We live in an age where we're obsessing way too much about our credit scores. Sites like Credit Karma (where they update your score once a week), Credit Sesame, and Quizzle allow us to have free access to some type of variation of our scores. Now, even credit card companies are offering free credit monitoring tools as a complementary add-on.
As I regularly scour the web on a bunch of personal finance blogs, I come across way too many "how to improve your credit" types of articles. Having good credit allows you to ultimately take on more debt at a lower cost. Let me repeat that. Good credit will allow you to carry more debt. When we think about what credit is used for, it's to borrow money at a lower cost: an auto loan, mortgage, personal loans, or student loans. Not to say that our credit isn't important, but shouldn't we put a greater emphasis on getting out of debt and saving for retirement?
Having Less than Perfect Credit Actually Helped Me...
About five years ago, I embarked on your typical Silicon Valley startup journey. This meant I had no stable income, lived on my savings, and had to watch every penny I spent. Needless to say, things started to spiral out of control. I slowly began to fall behind on some payments and I saw my 700+ FICO fall faster than I could imagine.
I ended up settling/negotiating some of my accounts and getting on payment plans with my creditors. I thought my life was ruined. My impeccable credit that I worked so hard for went down the drain. I thought I would never be able to get a credit card or get a mortgage in the future. My credit score went down as low as 550. Even after I paid off some of my balances, I didn't see much upward movement. I couldn't even get a new credit card to rebuild my credit score.
But then I Realized Life Wasn't Too Bad
Despite having a pretty awful credit score, I soon realized that I could care less about having perfect credit. The purpose of having a good credit score is to have access to money at a cheaper rate. I wasn't in this situation. I wasn't planning on buying a car or a home so it wasn't a concern to me. Instead, I focused on getting my head above water which meant saving enough cash for a rainy day and setting aside money for retirement.
During this phase, I was mostly using my debit card and cash for purchases. This made it easier to create a monthly budget and figure out what I could and couldn't spend.
Good Financial Habits Will Help You in the Long Run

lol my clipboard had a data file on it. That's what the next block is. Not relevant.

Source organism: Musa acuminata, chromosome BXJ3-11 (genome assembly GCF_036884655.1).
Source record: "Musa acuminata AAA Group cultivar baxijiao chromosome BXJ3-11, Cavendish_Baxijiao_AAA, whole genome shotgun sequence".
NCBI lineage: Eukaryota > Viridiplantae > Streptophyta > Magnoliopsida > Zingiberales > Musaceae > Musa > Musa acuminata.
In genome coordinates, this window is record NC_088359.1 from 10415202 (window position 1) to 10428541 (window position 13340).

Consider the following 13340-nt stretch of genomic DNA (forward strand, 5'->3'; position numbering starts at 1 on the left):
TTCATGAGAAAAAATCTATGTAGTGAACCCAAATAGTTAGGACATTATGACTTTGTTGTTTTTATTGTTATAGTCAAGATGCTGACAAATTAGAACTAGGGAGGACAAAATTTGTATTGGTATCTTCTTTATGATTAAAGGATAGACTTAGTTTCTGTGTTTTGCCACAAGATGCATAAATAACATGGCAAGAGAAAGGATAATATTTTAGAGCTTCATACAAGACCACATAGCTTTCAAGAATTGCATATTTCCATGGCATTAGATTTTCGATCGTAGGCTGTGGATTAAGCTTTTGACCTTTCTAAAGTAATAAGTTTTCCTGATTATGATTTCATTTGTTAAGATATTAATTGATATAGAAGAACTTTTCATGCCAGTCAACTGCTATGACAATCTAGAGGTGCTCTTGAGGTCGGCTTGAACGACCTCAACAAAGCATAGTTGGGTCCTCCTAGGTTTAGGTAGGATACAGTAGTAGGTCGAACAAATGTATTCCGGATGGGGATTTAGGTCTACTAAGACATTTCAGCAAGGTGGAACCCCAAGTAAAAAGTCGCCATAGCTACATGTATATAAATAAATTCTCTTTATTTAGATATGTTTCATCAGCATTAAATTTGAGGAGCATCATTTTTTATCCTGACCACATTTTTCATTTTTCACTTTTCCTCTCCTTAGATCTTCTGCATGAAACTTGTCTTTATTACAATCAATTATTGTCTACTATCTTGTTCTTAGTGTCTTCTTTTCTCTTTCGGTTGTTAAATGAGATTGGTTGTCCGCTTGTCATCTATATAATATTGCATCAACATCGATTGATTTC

It wasn't long until I finally decided that I wanted to make a concerted effort into rebuilding my credit score. I saved enough cash for my emergency fund, and I was able to create a good habit of watching how I spend money.
The first thing I did was to figure out which credit cards to apply for. You'll need to be mindful of this since most creditors will do a hard inquiry which can impact your credit score. I decided that I would first start with a secured credit card to minimize the number of credit card applications. The process was pretty simple: you establish a credit line by depositing funds into an escrow account held by the creditor for securitization.
And Here's Why Your Financial Health > Than Your Credit Score
When you have good financial habits, your credit score will improve. Let me repeat that. Good financial habits will guarantee a good credit score.
As we all know, more than half of our credit score is made up entirely by two factors: payment history and overall credit utilization. When you're managing your money the proper way, you'll immediately notice that you're making all your payments on time. You'll set up email reminders, check your account balance frequently, and always plan ahead to make sure you can pay off your balances in full. When you're doing these three things, you'll almost never utilize more than 30% of your credit score.
It's not to say that your credit score isn't important. The truth is that way too many people care too much about their credit instead of improving their financial health. Once you're able to establish a good footing on your finance, a good credit score will follow.